Tag: "911"

Posted October 24, 2017 by christopher

After being told by the large telephone incumbent that he could pay a nominal fee in rural Michigan to get phone service, John Reigle built a home. And when the telephone company changed its mind after quoting an outrageous price, he created a cooperative that is building fiber networks in a very rural region of Michigan. 

General Manager Ron Siegel of Allband Communications Cooperative joins us for episode 276 of the Community Broadband Bits podcast. We talk about the realities of connecting the most rural unconnected, while fighting for what meager support is available from state and federal sources. 

Along the way we talk about how the cooperative grew up and where its future lies in an uncertain time for local networks as the federal government showers money on the biggest incumbents that aren't really investing in rural America.

We previously wrote about Allband here.

Read the transcript of this show here.

We want your feedback and suggestions for the show-please e-mail us or leave a comment below.

This show is 29 minutes long and can be played on this page or via iTunes or the tool of your choice using this feed.

You can download this mp3 file directly from here. Listen to other episodes here or view all episodes in our index.

Thanks to Arne Huseby for the music. The song is Warm Duck Shuffle and is licensed under a Creative Commons Attribution (3.0) license.

Posted January 25, 2017 by lgonzalez

Local officials in Columbia County, Georgia, wanted better public safety communications, synchronized traffic signals, and better connectivity for government facilities. They decided the best strategy was a publicly owned network and their decision is creating opportunities they hadn't anticipated.

When he considers how the county expanded its fiber network to improve economic development, education, and public savings, Columbia County Broadband Utility (C3BU) Broadband Manager Lewis Foster still sounds a little surprised. After all, Columbia County planned on using the network for a limited purpose, but then they realized the diversity of the asset. "It was almost an afterthought," he says.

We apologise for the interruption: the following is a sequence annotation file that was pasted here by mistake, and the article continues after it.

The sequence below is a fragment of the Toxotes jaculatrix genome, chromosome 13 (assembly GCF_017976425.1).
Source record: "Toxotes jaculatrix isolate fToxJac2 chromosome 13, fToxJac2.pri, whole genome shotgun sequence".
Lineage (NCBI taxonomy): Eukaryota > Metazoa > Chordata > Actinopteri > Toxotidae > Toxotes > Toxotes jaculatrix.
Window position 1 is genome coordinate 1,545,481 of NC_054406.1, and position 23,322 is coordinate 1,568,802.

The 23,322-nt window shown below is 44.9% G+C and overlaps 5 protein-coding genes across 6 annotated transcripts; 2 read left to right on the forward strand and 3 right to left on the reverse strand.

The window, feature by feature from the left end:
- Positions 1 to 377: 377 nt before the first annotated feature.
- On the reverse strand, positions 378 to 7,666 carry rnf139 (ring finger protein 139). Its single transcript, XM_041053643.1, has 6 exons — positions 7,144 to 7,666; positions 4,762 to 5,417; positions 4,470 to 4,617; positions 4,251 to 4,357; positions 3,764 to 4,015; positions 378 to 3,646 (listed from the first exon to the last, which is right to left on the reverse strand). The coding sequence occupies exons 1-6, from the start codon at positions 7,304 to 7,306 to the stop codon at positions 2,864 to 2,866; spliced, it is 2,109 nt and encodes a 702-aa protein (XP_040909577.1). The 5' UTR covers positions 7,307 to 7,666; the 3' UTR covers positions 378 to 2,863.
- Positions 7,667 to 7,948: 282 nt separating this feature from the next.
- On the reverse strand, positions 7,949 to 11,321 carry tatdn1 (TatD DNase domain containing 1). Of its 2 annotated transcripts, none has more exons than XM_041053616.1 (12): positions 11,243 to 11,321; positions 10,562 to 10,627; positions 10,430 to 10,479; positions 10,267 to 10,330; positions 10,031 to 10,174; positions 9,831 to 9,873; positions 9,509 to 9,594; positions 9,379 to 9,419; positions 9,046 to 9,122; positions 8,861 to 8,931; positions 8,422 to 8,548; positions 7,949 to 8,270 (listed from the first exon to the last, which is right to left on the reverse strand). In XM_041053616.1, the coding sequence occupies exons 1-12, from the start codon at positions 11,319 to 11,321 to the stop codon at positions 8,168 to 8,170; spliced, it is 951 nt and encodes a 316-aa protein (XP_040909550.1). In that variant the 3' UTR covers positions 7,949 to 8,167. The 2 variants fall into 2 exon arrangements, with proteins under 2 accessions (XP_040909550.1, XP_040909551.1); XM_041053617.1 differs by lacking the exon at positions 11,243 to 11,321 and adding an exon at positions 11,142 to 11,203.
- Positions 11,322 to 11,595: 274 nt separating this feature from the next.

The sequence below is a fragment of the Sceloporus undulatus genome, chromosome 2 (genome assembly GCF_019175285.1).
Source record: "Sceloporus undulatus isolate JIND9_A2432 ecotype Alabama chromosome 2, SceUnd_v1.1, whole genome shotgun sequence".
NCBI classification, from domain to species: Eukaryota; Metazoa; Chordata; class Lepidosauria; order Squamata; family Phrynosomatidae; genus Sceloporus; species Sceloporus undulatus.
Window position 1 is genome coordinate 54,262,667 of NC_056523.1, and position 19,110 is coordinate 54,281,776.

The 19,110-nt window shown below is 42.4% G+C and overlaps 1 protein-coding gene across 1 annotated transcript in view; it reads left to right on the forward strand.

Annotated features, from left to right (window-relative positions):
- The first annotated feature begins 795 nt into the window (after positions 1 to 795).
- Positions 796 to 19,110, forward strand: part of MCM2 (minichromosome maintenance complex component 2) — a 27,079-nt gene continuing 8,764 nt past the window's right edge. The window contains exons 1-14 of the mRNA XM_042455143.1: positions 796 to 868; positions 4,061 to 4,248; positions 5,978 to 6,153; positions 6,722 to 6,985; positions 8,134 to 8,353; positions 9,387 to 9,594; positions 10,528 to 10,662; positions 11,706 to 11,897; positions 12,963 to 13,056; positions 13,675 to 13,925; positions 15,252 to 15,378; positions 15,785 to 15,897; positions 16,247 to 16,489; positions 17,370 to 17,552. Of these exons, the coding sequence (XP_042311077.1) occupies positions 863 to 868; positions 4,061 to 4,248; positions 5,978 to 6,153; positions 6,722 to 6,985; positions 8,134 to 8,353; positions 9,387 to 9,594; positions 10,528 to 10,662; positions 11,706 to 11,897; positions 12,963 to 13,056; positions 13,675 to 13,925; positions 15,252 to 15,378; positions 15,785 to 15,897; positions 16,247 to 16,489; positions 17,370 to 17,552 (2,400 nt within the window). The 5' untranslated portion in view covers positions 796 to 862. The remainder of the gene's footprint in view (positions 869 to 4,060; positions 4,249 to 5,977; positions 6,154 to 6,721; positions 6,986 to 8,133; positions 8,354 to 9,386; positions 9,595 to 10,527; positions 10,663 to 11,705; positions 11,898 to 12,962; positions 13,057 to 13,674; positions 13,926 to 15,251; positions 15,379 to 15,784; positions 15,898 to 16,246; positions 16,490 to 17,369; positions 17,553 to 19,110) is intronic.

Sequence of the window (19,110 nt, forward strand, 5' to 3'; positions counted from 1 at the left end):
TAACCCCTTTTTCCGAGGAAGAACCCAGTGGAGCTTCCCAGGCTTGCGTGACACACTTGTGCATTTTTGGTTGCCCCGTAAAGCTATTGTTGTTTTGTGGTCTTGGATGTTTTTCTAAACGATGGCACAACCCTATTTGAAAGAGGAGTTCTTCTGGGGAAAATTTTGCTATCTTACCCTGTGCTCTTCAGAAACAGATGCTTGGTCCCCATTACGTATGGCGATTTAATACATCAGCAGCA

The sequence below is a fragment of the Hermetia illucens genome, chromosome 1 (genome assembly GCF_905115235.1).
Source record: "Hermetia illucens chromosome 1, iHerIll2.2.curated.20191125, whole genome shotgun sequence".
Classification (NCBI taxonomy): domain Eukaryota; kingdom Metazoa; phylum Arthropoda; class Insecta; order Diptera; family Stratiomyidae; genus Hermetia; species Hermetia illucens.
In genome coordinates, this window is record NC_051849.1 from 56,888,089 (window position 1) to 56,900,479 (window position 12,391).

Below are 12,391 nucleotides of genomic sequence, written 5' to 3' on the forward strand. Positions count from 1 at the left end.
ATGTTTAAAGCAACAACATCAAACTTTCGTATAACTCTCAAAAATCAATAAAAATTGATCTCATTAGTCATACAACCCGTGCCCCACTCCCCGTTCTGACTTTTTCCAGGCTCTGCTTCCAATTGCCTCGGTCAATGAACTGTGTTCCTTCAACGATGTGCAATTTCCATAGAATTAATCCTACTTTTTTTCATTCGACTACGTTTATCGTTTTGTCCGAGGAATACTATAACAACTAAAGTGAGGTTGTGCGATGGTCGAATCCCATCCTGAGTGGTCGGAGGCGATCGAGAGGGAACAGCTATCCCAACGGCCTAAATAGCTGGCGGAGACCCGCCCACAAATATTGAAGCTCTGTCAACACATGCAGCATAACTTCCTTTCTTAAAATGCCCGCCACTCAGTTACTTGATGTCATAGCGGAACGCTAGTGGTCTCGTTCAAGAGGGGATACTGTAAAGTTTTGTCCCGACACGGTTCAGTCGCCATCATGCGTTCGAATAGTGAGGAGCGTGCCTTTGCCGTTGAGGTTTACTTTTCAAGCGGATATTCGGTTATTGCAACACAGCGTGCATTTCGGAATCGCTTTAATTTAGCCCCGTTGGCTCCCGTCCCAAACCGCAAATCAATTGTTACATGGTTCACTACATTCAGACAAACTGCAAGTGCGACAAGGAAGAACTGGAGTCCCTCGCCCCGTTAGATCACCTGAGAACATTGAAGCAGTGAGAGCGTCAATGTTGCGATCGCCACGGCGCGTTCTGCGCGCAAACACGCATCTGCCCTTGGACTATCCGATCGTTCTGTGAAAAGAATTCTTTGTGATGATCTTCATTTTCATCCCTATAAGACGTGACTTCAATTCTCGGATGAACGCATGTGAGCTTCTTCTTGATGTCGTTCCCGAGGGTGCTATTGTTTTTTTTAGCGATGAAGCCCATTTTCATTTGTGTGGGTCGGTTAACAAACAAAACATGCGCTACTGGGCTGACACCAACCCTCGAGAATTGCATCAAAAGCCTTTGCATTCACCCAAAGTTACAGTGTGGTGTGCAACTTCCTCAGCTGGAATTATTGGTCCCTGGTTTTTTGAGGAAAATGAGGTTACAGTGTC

Poor Options Created A Positive Path

Before the idea of a publicly owned network saw the light of day in Columbia County, local leaders contacted the incumbent providers to set up a dark fiber lease. To their dismay, incumbents AT&T, Comcast, and WOW, would not lease the county dark fiber.

County officials approached incumbents in 2007 and 2008 hoping to secure a dark fiber lease. The large providers, however, said they either didn’t have any dark fiber to lease, they could offer lit services, or they would build a dark fiber network for the county to use. Incumbents demanded a model where the county would pay the construction costs but the infrastructure would be owned and operated by the incumbents – who would then charge the County for access to the network the county had paid for. Foster recalls that incumbents we’re most interested in charging premium rates for lit services. Columbia County officials wanted a better option and found a more fiscally responsible approach in simply owning the network.

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As county leaders developed a plan to deploy fiber, the Obama administration and Congressional Democrats crafted the American Recovery and Reinvestment Act (ARRA). In 2009, with Columbia County's $18 million project plan well developed, they applied for stimulus funding. Their project obtained a $13.5 million stimulus grant; they used county sales tax funds to pay the $4.5 million local match. When the recession hit in 2008, says Foster, the cost to complete other budgeted projects decreased, leaving the county with unspent sales tax funds that they applied to the C3BU project. He... Read more

Posted November 14, 2016 by lgonzalez

Estes Park, Colorado, recently moved into the design engineering phase as it considers how to bring high-quality connectivity to businesses and residents.

One Step At A Time

With a $1.37 million grant from the Energy Mineral Impact Assistance Fund, the Colorado Department of Local Affairs (DOLA) is providing the funding to proceed with the engineering phase. Larimer Emergency Telephone Authority (LETA) is providing additional grant funding to extend the project further to include a wider geographic area for 911 and public safety purposes.

This phase of the project should be complete by next summer and will result in a shovel-ready plan. At that time, the Town Board will consider the information and decide how to proceed. The goal is to develop a network to make Gigabit per second (1,000 Mbps) capacity available to the Estes Park Light and Power service area.